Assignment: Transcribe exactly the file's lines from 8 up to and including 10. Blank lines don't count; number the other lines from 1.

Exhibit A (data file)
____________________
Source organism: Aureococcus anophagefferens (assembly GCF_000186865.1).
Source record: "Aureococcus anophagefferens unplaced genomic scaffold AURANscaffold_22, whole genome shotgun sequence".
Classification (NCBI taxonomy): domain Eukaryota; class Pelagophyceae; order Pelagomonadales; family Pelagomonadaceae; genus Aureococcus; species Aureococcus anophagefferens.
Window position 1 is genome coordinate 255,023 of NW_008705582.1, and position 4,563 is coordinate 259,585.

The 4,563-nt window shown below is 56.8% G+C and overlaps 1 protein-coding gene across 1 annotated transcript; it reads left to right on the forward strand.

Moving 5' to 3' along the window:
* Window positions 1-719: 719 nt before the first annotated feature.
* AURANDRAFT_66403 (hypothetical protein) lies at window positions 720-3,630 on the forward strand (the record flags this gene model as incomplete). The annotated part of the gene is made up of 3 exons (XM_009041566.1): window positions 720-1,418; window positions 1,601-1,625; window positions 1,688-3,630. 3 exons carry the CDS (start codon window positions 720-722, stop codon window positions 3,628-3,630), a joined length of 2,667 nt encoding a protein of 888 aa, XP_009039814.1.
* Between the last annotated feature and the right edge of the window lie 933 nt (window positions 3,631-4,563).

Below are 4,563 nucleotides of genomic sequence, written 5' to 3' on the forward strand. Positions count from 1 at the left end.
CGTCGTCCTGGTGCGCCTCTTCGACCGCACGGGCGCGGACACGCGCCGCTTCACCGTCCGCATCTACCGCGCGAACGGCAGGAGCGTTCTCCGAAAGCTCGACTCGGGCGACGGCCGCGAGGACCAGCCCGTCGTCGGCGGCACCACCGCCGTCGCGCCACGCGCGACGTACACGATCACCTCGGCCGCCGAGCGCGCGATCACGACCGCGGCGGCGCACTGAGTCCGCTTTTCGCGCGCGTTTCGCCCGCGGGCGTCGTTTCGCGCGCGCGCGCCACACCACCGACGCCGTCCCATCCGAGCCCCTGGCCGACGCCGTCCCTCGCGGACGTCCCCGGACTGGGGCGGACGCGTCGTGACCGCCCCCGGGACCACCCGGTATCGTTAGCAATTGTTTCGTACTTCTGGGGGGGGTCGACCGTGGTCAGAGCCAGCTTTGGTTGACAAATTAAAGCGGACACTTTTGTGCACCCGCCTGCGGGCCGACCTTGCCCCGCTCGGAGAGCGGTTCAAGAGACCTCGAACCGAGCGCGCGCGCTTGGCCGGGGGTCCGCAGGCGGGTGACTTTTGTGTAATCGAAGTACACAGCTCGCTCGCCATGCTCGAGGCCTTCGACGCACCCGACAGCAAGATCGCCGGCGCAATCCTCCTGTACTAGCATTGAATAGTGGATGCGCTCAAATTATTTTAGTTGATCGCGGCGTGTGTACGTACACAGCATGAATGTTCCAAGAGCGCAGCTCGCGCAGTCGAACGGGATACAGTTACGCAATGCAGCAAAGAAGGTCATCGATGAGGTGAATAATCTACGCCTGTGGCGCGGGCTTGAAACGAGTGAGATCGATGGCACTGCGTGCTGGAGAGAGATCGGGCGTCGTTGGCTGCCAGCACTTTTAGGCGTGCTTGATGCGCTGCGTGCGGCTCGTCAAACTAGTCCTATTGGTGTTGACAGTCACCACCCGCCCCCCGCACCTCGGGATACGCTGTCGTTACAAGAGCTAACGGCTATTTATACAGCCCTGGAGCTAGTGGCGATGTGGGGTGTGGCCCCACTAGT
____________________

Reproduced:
* AURANDRAFT_66403 (hypothetical protein) lies at window positions 720-3,630 on the forward strand (the record flags this gene model as incomplete). The annotated part of the gene is made up of 3 exons (XM_009041566.1): window positions 720-1,418; window positions 1,601-1,625; window positions 1,688-3,630. 3 exons carry the CDS (start codon window positions 720-722, stop codon window positions 3,628-3,630), a joined length of 2,667 nt encoding a protein of 888 aa, XP_009039814.1.
* Between the last annotated feature and the right edge of the window lie 933 nt (window positions 3,631-4,563).

Below are 4,563 nucleotides of genomic sequence, written 5' to 3' on the forward strand. Positions count from 1 at the left end.